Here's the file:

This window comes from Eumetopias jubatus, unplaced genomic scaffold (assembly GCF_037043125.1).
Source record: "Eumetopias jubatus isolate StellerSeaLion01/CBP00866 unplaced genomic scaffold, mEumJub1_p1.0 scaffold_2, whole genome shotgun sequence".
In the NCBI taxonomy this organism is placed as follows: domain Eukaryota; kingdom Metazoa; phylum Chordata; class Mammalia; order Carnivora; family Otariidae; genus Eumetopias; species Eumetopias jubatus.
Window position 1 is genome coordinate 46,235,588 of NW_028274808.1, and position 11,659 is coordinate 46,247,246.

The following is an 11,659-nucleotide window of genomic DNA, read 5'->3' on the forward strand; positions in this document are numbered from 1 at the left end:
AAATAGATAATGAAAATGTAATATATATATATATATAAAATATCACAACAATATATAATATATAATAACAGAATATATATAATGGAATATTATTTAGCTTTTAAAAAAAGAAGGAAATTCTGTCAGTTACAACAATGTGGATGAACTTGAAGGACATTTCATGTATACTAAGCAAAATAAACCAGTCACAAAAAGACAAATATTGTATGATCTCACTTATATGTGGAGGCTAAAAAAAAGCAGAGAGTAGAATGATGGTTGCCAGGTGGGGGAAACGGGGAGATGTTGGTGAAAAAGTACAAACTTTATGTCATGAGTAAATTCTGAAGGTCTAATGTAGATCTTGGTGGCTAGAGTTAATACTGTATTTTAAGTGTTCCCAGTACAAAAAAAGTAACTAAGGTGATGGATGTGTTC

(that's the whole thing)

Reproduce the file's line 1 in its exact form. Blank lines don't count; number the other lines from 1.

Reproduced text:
This window comes from Eumetopias jubatus, unplaced genomic scaffold (assembly GCF_037043125.1).